As part of the National Treasury and Finance Minister Pravin Gordhan’s Medium Term Budget Policy Statements for 2016, the Department of Communications’ adjusted estimates of national expenditure has been released.
The document contains a section on “mid-year performance status”, which details the progress the department has made in meeting targets it has set (measured for the six months April-September).
One section of the report details the number of “digital broadcasting awareness campaigns hosted” per year.
The department had a target of 10, and has far exceeded it – holding 25 awareness campaigns.
“In the first six months, the Industry and Capacity Development programme has exceeded the annual target of hosting digital broadcasting awareness campaigns,” stated the report.
“The overachievement of 25 campaigns was mainly due to the door-to-door engagements conducted for the registrations and preparations for the signal switch-off in Northern Cape.”
Deadline after deadline missed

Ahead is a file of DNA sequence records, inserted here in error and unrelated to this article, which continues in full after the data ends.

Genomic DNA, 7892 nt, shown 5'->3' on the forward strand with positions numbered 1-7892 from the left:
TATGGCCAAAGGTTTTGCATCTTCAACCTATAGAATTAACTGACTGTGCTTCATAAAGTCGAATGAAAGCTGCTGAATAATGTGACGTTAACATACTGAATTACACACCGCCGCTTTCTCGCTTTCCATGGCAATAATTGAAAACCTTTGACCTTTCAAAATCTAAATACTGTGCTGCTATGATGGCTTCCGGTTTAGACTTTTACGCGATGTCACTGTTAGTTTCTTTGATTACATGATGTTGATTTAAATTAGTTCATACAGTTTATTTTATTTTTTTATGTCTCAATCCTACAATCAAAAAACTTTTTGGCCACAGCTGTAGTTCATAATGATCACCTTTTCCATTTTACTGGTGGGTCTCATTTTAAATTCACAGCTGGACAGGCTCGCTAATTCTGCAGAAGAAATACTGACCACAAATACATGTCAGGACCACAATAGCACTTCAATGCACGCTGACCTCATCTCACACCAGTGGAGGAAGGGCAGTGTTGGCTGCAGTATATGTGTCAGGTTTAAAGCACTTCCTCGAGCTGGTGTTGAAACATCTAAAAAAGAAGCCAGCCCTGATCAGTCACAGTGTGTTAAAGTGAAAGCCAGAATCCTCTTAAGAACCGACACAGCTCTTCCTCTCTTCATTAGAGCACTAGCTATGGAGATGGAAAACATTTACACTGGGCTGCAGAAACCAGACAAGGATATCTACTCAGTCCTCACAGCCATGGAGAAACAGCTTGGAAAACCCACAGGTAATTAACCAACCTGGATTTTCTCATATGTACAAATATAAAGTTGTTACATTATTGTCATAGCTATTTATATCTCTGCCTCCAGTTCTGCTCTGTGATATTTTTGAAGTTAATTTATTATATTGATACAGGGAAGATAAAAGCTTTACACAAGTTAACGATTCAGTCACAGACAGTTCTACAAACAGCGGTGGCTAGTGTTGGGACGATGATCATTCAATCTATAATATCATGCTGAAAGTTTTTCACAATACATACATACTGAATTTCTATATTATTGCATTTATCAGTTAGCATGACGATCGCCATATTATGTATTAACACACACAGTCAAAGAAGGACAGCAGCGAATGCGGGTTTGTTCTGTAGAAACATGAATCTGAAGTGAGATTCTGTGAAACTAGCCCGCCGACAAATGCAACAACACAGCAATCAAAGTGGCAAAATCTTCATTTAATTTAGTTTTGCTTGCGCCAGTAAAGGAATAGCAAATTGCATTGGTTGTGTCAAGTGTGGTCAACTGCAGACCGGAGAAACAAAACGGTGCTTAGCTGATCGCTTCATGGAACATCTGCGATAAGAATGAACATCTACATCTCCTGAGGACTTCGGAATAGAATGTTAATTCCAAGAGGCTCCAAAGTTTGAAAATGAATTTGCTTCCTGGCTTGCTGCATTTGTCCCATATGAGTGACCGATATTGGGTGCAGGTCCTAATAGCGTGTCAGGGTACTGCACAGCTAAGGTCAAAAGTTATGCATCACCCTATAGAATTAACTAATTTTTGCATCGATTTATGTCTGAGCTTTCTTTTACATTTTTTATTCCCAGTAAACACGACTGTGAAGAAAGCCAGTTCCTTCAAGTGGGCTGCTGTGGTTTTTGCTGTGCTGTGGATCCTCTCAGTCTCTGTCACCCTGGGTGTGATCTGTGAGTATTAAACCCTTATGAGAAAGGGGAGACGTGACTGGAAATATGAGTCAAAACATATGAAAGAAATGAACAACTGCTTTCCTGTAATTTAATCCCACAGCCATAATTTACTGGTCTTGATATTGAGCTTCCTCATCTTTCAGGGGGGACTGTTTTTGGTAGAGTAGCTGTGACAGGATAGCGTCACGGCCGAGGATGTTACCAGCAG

While the department’s awareness campaign efforts are commendable, it failed to mention that the subject of its work – digital TV broadcasting and the digital migration plan – has been an unmitigated disaster.
South Africa’s cabinet originally approved the digital switch on for 1 November 2008, and the analogue signal switch off for November 2011. The 2011 switch-off deadline was missed.
South Africa then agreed to meet an ITU deadline for the switching off of analogue TV of June 2015. The 2015 deadline was missed.
As it stands, the final switch-off date of analogue TV is not certain – with valuable high-demand spectrum being held hostage in the process.
Parliament, the DA, and industry stakeholders have criticised Communications Minister Faith Muthambi for the government’s poor execution of the digital migration plan.